Cyber Resource Management
What can we learn from United Airlines flight 232 and its crew that achieved what no one else could? While not an immediate threat to life, cyber incidents like ransomware and data breaches, create a crucible of stress and emotional responses. We simultaneously witness the best and worst of people. We see their light and their shadow. Dominant personalities take over, passive-aggressive personalities find subversive ways to maintain control, heroes take risks, and martyrs sacrifice, often making fatigue-driven or fear-fueled mistakes.
Conflicting personalities and human biases cause friction, erode trust, and often disrupt response activities. In his best-selling book, The Five Dysfunctions of a Team: A Leadership Fable, Patrick Lencioni describes five signs of group dysfunction:
Absence of trust
A reluctance to be vulnerable and unwilling to admit mistakes, weaknesses, or needs for help within the group.
Fear of conflict
Teams seek artificial harmony, with insincere agreement from honest debates and investigations.
Lack of commitment
Feigning buy-in and commitment to group decisions, creating conflicting or ambiguous directions across the company.
Team members avoid responsibilities and actions based on group decisions to engage with other team members or take remediation actions.
Inattention to results
Team members focus on personal success, status, and ego before team success.
When it comes to team harmony, the team leader and executives need to recognize the simple warning signs and address the team dynamic:
- Personal status (or ego) trumps organizational results
- Personal popularity pips holding people accountable
- Decisions are ambiguous, and consequences are not certain
- Favoring harmony at the expense of healthy conflict, debate, and differing viewpoints
In most cases, incident response teams are built on functional leads critical to the investigation, communication, and remediation of the incident. Planning and practice help prepare team members for the inevitable fire alarm. Consider investing in a Myers-Briggs Type Indicator® (MBTI®) or Birkman Method assessment of individuals and the team. This helps individuals better understand their interpretation of the world and stress responses, and the team identifies member characteristics and interpersonal challenges. Many personality coaches will provide individual and group assessments to identify tendencies and pitfalls in group dynamics.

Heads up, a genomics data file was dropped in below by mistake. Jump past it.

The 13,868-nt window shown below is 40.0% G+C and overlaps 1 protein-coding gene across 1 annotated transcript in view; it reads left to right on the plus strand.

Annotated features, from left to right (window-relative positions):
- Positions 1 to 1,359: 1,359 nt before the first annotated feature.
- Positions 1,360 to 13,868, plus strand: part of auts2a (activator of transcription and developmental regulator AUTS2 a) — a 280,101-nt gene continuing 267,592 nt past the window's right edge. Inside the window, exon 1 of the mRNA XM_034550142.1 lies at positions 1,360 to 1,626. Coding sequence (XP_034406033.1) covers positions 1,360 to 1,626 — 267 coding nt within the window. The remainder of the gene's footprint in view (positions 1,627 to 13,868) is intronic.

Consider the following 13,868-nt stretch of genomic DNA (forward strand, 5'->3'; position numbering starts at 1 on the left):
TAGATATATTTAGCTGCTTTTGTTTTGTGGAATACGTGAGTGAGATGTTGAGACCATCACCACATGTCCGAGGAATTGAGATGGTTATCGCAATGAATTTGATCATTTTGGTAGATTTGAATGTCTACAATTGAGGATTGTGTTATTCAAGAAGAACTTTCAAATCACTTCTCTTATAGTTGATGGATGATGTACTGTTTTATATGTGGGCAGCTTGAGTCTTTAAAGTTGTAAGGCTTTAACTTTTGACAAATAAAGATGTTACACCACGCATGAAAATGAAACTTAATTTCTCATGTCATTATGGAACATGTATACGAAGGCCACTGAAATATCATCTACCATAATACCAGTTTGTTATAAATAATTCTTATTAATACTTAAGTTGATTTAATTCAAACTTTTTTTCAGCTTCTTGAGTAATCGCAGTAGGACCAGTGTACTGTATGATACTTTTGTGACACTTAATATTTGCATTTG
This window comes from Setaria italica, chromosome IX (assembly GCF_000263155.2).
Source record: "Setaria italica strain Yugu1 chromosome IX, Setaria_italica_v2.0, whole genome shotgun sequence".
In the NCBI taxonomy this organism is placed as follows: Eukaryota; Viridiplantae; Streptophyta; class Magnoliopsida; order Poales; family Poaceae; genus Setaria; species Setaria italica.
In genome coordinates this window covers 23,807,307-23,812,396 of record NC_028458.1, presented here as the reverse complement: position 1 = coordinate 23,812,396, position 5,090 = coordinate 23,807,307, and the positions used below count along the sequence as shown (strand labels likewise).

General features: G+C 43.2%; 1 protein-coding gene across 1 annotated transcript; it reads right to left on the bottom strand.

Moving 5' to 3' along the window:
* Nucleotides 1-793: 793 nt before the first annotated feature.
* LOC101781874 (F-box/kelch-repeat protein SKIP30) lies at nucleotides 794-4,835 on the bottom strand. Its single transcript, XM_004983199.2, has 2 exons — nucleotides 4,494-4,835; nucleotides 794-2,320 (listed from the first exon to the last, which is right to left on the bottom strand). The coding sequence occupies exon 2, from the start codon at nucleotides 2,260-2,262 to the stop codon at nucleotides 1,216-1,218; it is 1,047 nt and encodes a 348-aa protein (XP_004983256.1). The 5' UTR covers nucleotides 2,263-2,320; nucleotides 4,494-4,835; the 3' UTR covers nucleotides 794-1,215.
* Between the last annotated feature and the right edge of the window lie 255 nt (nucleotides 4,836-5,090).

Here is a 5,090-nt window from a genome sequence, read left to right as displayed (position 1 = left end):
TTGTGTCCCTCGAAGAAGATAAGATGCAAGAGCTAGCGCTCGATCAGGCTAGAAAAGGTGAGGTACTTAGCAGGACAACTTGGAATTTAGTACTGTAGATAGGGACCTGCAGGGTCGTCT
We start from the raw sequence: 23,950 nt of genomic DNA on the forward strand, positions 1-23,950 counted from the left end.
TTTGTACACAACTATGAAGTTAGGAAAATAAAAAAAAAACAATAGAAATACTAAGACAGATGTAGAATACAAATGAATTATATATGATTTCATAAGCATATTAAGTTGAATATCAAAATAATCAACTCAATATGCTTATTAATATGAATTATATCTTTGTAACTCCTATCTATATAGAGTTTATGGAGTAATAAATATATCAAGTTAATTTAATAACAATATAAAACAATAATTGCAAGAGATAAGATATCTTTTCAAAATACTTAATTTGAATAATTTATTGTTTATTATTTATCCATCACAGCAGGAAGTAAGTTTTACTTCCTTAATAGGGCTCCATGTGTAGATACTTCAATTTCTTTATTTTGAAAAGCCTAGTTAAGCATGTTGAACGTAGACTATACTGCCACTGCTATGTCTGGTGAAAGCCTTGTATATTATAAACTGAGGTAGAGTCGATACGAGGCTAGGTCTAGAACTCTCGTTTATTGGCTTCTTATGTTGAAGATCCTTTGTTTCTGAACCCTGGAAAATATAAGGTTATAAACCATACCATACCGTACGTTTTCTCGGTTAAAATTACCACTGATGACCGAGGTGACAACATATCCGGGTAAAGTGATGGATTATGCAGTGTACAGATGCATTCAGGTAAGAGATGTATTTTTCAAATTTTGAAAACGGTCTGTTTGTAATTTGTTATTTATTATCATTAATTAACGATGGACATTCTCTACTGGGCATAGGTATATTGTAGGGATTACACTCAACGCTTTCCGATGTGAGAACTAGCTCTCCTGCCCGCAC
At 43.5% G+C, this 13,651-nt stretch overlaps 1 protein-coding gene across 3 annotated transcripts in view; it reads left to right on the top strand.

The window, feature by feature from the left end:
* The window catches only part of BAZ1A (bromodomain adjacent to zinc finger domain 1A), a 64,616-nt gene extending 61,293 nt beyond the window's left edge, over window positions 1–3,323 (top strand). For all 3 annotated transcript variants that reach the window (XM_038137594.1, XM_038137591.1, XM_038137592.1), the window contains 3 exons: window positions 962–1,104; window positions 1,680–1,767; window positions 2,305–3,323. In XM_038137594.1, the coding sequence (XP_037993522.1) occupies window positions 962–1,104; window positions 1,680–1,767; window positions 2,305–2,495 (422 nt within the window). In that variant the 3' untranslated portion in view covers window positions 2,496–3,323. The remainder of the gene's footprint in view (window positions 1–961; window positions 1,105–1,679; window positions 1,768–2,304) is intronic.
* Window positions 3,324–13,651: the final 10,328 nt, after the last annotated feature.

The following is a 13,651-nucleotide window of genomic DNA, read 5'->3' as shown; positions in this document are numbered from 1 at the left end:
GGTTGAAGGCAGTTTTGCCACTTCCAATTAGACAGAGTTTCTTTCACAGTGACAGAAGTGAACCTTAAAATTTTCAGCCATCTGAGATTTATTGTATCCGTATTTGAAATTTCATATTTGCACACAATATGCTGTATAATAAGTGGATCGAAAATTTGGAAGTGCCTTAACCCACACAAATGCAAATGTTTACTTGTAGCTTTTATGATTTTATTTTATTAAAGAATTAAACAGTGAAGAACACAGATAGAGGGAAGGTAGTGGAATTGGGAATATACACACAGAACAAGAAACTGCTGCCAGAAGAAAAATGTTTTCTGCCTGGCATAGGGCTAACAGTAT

Establishing clear expectations, formal reporting, updates, and documented decisions with assigned actors, timelines, and outcomes reduce the opportunity for soured team dynamics.
Like captain Al Haynes did that day in 1989, we must maintain our composure, recognize our circumstances, and work to collaborate toward a response. It’s about collecting unbiased information to make informed decisions, tested to minimize the negative impact on the organization.
While it’s easier to blame people, it’s often a short-sighted approach that prevents us from identifying the systemic issues that led to the cyber incident. Another aviation authority, Sidney Dekker, describes techniques to reduce human bias, focus on contributing factors, and develop new procedures, technology, and training to reduce future risk.
When building teams, it’s essential to resist our instincts and self-reflect to identify biases, learning styles, and tendencies. In the heat of a situation, it is critical:
- Remain calm, consider your own behaviors and emotions, and empathize with others
- Seek multiple sources of information and interpretations of data
- Avoid factions and discourage recruiting allies against specific viewpoints or individuals
- Connect to people on a personal level before incidents and remember the human element
- Eliminate judgment and blame. Focus on facts and desired outcomes.
- Be respectful and professional. What is said in the heat of the moment does not dissipate as the temperature does.
Ultimately, challenging personalities cannot eclipse the best interests of the organization. Restrict ego, focus on factors not fault, and use the guidelines set forth by Sidney Dekker: focus on the what and not the who, understand the why, and seek forward accountability.
Beyond crew resource management, the sacrifices that day led to industry changes in how engine components are manufactured and inspected, aircraft designs to increase resilience in even redundant systems, and safety regulations related to young children traveling on commercial flights.
Built along the Missouri River in Sioux City, the Flight 232 Memorial commemorates the heroism of the flight crew and the first responders who saved lives following the crash landing. Almost 300 Iowa Air National Guard members raced to the crash site and provided pivotal medical aid that contributed to the high number of survivors. The memorial features a statue of Iowa National Guard Lt. Col. Dennis Nielsen from a news photo taken that day while he was carrying a three-year-old to safety.
We can’t change the outcome of past events. But we can learn from them. Memorials give us a place to remember and reducing future losses and improving how we protect our business gift us the opportunity to honor those who sacrifice for us.